Strike over, the Chicago Symphony Winds put the focus back on the music

Mon Apr 29, 2019 at 4:16 pm

By Lawrence A. Johnson

When planning this season well over a year ago, the University of Chicago Presents series likely had no idea that a concert by the Chicago Symphony Winds would have any news value beyond the music itself. 

But coming less than 24 hours after the CSO’s seven-week was settled—the longest and most contentious in the orchestra’s history—Sunday afternoon’s event had some undeniable extra interest. 

There is little doubt that some negative feelings will remain in the wake of the strike, not least from CSO donors and subscribers. Time will tell as to whether the strike will have an effect on the orchestra’s attendance and private financial gifting.

If the Mandel Hall audience was somewhat lighter than usual and the initial applause on the polite side, the CSO Winds’ superb performances of a trio of works for large wind ensemble earned an enthusiastic ovation by the concert’s end—nicely shifting the emphasis from salaries and pension plans back to the music where it belongs.

The concert began with Richard Strauss’s Serenade, Op. 7. This brief sonata movement for 13 winds shows the 17-year-old composer already handling large forces with striking ease and confidence. The Chicago Symphony Winds—plus one non-CSO clarinet ringer— gave a worthy performance with fine solo efforts, though the lack of blended textures indicated the opener got the short end of rehearsal time.

Charles Gounod remains most renown for his operas Faust and Romeo et Juliette. Yet though opera and vocal music make up the bulk of his oeuvre, the French composer wrote some inspired chamber works, including three excellent (and grievously neglected) string quartets and the Petite Symphonie for winds.

There are few works better suited to a Sunday matinee program than the Petite Symphonie. Scored for nine winds, this engaging score shows Gounod’s melodic vein at its most relaxed and gracious.

With all the CSO wind principals except clarinetist Stephen Williamson aboard, the players’ put across the lyrical qualities of the music delightfully. The perky Allegretto of the opening movement received nimble playing, and Stefán Ragnar Höskuldsson’s graceful flute solos brought out the piquant charm of the Andante.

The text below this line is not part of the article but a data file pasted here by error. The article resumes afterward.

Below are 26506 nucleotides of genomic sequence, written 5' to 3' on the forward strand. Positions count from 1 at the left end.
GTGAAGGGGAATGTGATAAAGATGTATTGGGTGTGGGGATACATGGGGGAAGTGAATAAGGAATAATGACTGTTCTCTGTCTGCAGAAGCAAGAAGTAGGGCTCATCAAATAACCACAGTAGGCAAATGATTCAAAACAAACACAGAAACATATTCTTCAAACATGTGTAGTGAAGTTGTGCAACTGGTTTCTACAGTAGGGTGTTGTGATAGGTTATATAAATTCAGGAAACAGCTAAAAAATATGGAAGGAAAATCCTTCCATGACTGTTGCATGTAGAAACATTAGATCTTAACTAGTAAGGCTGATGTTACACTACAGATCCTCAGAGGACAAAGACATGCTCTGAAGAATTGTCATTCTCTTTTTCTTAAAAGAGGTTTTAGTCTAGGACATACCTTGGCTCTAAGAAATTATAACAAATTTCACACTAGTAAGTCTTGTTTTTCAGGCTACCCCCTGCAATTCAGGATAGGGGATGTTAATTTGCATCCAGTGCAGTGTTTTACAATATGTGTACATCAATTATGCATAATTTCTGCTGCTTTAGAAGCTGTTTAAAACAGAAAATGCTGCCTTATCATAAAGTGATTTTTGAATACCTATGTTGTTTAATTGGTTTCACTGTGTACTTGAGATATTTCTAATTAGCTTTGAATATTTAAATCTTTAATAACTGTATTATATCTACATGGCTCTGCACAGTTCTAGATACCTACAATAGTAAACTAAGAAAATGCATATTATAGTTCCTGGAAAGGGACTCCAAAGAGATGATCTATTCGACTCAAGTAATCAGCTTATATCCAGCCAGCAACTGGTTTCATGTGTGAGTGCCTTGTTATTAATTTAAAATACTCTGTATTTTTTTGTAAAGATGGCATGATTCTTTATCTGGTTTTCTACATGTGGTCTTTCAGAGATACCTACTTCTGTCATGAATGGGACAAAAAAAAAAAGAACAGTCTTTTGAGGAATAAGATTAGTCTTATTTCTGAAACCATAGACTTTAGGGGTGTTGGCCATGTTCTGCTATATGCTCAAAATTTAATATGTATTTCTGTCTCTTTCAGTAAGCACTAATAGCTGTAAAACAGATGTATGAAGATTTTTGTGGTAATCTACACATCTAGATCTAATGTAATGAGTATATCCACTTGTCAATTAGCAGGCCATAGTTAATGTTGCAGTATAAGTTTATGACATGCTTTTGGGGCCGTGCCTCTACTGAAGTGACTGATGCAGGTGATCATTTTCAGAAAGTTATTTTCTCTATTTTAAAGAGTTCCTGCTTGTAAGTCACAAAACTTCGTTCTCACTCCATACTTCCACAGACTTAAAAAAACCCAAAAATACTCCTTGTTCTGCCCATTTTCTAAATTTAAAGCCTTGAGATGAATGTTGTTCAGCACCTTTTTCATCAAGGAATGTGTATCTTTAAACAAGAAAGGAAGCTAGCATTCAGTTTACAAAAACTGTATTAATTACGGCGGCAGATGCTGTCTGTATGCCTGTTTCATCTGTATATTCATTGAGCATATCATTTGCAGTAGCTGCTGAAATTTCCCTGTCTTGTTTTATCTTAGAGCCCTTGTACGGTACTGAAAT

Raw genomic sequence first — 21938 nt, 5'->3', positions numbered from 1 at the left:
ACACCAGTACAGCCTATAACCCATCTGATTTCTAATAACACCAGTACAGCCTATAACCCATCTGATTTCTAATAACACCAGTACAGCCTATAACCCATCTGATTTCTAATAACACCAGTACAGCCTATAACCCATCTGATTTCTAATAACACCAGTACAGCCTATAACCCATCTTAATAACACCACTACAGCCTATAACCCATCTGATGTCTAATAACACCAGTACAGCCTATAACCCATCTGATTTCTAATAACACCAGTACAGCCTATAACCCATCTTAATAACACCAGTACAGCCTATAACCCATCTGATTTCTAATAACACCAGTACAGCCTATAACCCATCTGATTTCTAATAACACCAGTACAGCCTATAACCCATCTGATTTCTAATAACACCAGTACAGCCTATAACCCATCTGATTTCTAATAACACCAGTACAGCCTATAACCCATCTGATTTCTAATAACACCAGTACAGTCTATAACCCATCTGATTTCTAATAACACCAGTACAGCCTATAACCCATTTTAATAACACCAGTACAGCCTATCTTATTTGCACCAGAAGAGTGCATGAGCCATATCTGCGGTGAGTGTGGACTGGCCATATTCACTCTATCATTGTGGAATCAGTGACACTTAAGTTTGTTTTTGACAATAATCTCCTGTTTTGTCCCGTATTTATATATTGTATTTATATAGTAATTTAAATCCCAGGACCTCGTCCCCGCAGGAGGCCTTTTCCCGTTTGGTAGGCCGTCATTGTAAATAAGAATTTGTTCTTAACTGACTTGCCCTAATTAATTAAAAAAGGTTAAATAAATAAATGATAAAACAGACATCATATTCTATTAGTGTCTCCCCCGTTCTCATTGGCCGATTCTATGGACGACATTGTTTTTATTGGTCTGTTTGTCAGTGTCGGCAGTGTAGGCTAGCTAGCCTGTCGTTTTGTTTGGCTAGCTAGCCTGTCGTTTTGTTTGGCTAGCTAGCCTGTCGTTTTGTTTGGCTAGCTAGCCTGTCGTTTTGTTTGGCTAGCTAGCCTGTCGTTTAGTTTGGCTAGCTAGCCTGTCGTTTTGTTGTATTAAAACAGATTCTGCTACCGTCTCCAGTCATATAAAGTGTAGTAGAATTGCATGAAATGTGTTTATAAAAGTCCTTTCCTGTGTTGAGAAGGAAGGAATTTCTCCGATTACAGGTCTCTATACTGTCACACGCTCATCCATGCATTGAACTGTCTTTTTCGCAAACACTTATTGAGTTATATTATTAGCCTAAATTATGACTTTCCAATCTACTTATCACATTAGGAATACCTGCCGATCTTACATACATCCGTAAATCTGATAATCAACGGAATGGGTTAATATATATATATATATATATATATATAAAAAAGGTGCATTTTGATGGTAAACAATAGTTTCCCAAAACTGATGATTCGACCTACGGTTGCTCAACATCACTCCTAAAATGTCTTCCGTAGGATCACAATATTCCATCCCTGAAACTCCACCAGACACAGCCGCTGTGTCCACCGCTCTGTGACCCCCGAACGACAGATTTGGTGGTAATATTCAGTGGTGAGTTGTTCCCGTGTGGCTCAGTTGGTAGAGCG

The arresting hunt-like flavor of the Scherzo’s main theme was aptly swaggering, contrasted with the pastoral exchanges of oboist William Welter and clarinetist John Bruce Yeh in the bucolic middle section. The finale went with ample spirit without sacrificing an essential Gallic flavor. Nearing the end of his first season as principal oboe, Welter has quickly become a terrific ensemble player, blending ideally with his wind colleagues, and throwing off personality-plus solos with Höskuldsson in the rollicking finale.

Dvořák’s Serenade for Winds closed the short program (53 minutes of music). In this colorful work—scored for nine winds plus cello and bass—one would have liked a bit more dynamic contrast and expressive nuance, with a hearty forte tending to predominate.

Still, such was the polish and lively commitment of the playing that it was hard to quibble. The jaunty, slightly malign opening march opened in arresting fashion, with the turn into a more rustic Bohemeian vein smoothly handled. Daniel Gingrich contributed nicely understated horn work to the ensuing Minuetto, with the antic quality of the breakout section in the middle again providing essential contrast.

Welter was primus inter pares in the introspective Andante with lovely playing, both solo and in his conversational duetting with Yeh’s clarinet, and the shifting episodes were fluently assayed by all.

The final movement was off at a crackling pace with sharp rhythmic snap. Spiced by Yeh’s woodsy clarinet work, the ensemble playing was inspired, with the return of the opening march having a cumulative inevitability.

Posted in Performances

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